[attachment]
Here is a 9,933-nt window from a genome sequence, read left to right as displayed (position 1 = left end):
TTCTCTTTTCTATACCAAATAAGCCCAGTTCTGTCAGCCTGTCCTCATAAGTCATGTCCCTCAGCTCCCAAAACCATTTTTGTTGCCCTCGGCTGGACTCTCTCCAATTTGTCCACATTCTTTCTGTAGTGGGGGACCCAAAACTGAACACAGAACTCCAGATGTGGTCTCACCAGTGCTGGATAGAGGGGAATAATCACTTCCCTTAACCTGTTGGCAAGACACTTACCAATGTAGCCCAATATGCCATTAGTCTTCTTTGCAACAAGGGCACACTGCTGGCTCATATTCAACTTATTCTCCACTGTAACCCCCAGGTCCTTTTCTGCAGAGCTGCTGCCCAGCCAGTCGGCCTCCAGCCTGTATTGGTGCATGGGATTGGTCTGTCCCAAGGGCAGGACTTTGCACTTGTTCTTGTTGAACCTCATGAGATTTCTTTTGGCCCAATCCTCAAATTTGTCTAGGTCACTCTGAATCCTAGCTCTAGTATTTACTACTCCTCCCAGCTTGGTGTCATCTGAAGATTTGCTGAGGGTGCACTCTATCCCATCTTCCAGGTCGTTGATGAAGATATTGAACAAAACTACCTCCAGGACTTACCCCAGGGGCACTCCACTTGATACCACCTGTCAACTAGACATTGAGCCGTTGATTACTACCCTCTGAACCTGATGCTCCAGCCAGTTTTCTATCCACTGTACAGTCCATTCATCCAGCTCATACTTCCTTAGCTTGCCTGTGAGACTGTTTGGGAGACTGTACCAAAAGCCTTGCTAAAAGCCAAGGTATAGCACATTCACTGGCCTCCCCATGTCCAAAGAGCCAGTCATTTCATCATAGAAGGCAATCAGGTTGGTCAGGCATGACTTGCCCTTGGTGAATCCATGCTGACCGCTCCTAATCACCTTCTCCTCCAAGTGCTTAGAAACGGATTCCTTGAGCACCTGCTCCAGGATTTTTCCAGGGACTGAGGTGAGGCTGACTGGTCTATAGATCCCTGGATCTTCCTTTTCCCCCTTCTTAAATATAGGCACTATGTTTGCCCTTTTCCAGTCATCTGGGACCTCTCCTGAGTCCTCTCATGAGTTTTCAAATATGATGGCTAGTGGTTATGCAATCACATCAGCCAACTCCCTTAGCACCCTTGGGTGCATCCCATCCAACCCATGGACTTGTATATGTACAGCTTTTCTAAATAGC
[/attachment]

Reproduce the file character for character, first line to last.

Here is a 9,933-nt window from a genome sequence, read left to right as displayed (position 1 = left end):
TTCTCTTTTCTATACCAAATAAGCCCAGTTCTGTCAGCCTGTCCTCATAAGTCATGTCCCTCAGCTCCCAAAACCATTTTTGTTGCCCTCGGCTGGACTCTCTCCAATTTGTCCACATTCTTTCTGTAGTGGGGGACCCAAAACTGAACACAGAACTCCAGATGTGGTCTCACCAGTGCTGGATAGAGGGGAATAATCACTTCCCTTAACCTGTTGGCAAGACACTTACCAATGTAGCCCAATATGCCATTAGTCTTCTTTGCAACAAGGGCACACTGCTGGCTCATATTCAACTTATTCTCCACTGTAACCCCCAGGTCCTTTTCTGCAGAGCTGCTGCCCAGCCAGTCGGCCTCCAGCCTGTATTGGTGCATGGGATTGGTCTGTCCCAAGGGCAGGACTTTGCACTTGTTCTTGTTGAACCTCATGAGATTTCTTTTGGCCCAATCCTCAAATTTGTCTAGGTCACTCTGAATCCTAGCTCTAGTATTTACTACTCCTCCCAGCTTGGTGTCATCTGAAGATTTGCTGAGGGTGCACTCTATCCCATCTTCCAGGTCGTTGATGAAGATATTGAACAAAACTACCTCCAGGACTTACCCCAGGGGCACTCCACTTGATACCACCTGTCAACTAGACATTGAGCCGTTGATTACTACCCTCTGAACCTGATGCTCCAGCCAGTTTTCTATCCACTGTACAGTCCATTCATCCAGCTCATACTTCCTTAGCTTGCCTGTGAGACTGTTTGGGAGACTGTACCAAAAGCCTTGCTAAAAGCCAAGGTATAGCACATTCACTGGCCTCCCCATGTCCAAAGAGCCAGTCATTTCATCATAGAAGGCAATCAGGTTGGTCAGGCATGACTTGCCCTTGGTGAATCCATGCTGACCGCTCCTAATCACCTTCTCCTCCAAGTGCTTAGAAACGGATTCCTTGAGCACCTGCTCCAGGATTTTTCCAGGGACTGAGGTGAGGCTGACTGGTCTATAGATCCCTGGATCTTCCTTTTCCCCCTTCTTAAATATAGGCACTATGTTTGCCCTTTTCCAGTCATCTGGGACCTCTCCTGAGTCCTCTCATGAGTTTTCAAATATGATGGCTAGTGGTTATGCAATCACATCAGCCAACTCCCTTAGCACCCTTGGGTGCATCCCATCCAACCCATGGACTTGTATATGTACAGCTTTTCTAAATAGC